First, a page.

The wood stork is the only North American stork. This large wading bird can grow to nearly four feet in height with a wingspan of more than five feet. The large bare head is dark brown with a blacker face, which led to the colloquial monikers — gourd head and/or flinthead. The body is snowy white, and the flight feathers are black. Wood storks have large, thick, grey beaks that are slightly curved. Wood storks fly crane-like with neck and feet extended. They are fond of riding thermals, and where they are common one can often see flocks turning lazily in the hot late-summer skies. They tend to wander after nesting and while they nest from southeast North Carolina, down the coast to South America, post-nesting dispersal has sent them as far west as California and as far north as Massachusetts.
The wood stork was officially listed as endangered in 1984. Loss of habitat due to the draining of suitable wetland habitats for agriculture and development, plus “improved” flood control methods, which dried up thousands of acres of overflow wetlands and swamps was the primary culprit.
At the time of their listing, biologists estimated the number of wood storks to be around 4,742 pairs. Today’s population is believed to be between 7,000 and 9,000 pairs. Surely an increase, but the “gourd heads” are not out of the woods yet by any means.
Jaclyn Lopez, an attorney for the Center for Biological Diversity, and Jason Lauritsen, director of Audubon’s Corkscrew Swamp in South Florida, have both expressed concern regarding the fact that while wood stork numbers are increasing in some areas and their range appears to be expanding, their numbers in traditional nesting grounds in South Florida are declining. “Despite the growth and expansion of the wood stork population, we continue to have grave concerns about the status of the Everglades and Big Cypress National Preserve colonies and expect the Service will continue important restoration to recover the species in its historic nesting grounds,” said Lopez.
Lauritsen concurs, “We’re not diminishing the gains that are made in north Florida, Georgia and South Carolina. Storks are nesting there in greater numbers than in the past,” said Jason Lauritsen, director of Audubon’s Corkscrew Swamp Sanctuary. “But there is a reverse side to the coin, that they’re not mating in South Florida like they were in the past.”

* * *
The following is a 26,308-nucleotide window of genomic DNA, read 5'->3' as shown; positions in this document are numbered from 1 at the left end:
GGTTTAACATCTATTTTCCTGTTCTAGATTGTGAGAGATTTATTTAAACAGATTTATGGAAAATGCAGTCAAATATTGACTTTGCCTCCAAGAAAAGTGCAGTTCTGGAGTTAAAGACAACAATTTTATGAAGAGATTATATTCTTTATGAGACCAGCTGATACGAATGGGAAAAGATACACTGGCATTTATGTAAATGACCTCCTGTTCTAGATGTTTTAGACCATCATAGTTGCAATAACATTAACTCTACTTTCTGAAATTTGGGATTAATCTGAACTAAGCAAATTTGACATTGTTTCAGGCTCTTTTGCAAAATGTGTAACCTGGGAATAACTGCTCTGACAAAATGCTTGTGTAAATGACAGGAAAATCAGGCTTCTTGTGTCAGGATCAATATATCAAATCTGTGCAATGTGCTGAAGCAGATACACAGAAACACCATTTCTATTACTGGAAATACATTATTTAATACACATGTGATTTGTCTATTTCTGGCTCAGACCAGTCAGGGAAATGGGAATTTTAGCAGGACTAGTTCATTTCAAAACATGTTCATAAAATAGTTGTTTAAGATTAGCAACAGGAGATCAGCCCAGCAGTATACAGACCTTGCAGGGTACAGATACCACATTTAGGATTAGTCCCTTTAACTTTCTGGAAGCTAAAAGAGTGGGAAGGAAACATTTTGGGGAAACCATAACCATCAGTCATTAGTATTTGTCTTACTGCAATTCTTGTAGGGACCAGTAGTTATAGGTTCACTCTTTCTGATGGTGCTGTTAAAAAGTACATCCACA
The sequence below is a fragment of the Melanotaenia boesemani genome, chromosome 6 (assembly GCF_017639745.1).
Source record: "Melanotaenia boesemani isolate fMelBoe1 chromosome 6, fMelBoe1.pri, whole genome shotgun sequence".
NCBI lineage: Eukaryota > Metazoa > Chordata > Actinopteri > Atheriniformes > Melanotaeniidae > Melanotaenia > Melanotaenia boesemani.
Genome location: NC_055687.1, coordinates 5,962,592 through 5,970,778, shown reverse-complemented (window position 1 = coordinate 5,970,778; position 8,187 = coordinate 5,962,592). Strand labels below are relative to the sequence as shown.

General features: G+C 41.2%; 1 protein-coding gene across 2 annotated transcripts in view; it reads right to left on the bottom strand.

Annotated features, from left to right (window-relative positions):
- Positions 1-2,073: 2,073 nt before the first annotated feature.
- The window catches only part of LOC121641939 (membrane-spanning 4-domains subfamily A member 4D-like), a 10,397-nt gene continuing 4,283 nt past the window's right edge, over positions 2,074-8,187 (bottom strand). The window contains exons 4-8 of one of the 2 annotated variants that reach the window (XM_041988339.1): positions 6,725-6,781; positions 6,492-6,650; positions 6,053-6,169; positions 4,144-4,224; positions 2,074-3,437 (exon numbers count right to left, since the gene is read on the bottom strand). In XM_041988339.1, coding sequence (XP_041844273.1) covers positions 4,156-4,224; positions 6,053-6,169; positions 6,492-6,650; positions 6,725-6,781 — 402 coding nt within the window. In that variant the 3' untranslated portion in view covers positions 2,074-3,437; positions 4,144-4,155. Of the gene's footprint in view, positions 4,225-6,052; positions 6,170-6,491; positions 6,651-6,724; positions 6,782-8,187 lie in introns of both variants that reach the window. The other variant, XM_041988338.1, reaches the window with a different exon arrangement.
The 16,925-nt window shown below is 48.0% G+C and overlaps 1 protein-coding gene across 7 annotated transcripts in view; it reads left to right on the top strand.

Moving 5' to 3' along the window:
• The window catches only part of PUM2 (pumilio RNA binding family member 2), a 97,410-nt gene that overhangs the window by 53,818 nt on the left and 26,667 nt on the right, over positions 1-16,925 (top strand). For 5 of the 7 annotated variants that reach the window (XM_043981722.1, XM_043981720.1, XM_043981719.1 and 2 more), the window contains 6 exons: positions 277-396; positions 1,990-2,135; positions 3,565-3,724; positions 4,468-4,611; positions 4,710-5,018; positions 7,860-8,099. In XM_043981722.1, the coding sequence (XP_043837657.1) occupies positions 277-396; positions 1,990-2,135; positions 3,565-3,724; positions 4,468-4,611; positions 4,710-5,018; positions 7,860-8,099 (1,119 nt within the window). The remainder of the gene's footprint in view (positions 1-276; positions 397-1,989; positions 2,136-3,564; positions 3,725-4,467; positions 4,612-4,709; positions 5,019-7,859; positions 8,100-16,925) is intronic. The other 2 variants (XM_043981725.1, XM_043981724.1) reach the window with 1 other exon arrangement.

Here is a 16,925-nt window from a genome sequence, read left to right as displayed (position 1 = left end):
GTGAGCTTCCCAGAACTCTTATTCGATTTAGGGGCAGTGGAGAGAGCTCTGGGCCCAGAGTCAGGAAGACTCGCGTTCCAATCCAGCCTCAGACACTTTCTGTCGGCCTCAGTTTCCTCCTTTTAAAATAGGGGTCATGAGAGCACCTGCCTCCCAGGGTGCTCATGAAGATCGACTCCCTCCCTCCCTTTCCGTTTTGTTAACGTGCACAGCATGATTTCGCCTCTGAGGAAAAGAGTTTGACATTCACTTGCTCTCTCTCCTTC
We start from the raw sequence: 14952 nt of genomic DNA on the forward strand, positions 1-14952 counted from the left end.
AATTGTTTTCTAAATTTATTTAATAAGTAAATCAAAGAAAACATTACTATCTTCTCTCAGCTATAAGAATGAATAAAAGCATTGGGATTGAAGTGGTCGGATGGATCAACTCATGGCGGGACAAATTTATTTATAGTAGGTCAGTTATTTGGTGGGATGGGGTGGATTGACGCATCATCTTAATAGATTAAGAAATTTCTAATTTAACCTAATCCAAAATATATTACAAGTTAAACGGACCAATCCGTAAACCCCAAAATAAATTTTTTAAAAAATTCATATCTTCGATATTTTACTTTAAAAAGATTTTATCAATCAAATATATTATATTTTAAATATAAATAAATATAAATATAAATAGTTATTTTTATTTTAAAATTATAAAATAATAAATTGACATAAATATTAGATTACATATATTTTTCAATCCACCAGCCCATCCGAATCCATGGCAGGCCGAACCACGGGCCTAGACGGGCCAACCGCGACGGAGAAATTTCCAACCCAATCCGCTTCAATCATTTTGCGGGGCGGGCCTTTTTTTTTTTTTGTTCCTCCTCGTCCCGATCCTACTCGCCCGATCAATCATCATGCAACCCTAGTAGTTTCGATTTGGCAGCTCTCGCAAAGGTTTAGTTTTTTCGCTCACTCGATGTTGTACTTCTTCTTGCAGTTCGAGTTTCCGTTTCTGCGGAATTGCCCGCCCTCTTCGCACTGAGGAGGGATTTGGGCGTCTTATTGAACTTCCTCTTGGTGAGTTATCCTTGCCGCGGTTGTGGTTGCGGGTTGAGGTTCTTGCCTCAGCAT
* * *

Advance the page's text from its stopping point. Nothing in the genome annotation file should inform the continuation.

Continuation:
Chuck Underwood, spokesman for the U.S. Fish & Wildlife, agrees that there is still work to do regarding the recovery of the wood stork. “It [wood stork] no longer meets the definition of endangered, but there are still threats to be addressed; there are still efforts to be ongoing. We would not expect anyone to back off.”
It is believed that the wood stork once nested across the southeastern United States and Texas. But by the time of it’s listing in 1984, it’s nesting grounds had shrunk to isolated spots in Florida, Georgia and South Carolina.
Expansion of nesting areas in some of these states plus new colonies in coastal North Carolina are encouraging signs. U.S, Fish & Wildlife plans to formally publish its proposed listing change next week, and there will be a 60-day public comment period following the announcement.
You can familiarize yourself with the wood stork’s saga at www.fws.gov/northflorida/WoodStorks/wood-storks.htm. According to the Fish & Wildlife Service, the proposal publishes in the Federal Register on Dec. 26, and at that time, you may submit information by one of the following methods: Online at the Federal eRulemaking Portal: http://www.regulations.gov. Follow the instructions for submitting comments on Docket FWS-R4-ES-2011-0020. Or by U.S. mail or hand-delivery: Public Comments Processing, Attn: FWS-R4-ES-2011-0020; Division of Policy and Directives Management; U.S. Fish and Wildlife Service; 4401 N. Fairfax Drive, Suite 222; Arlington, Va., 22203.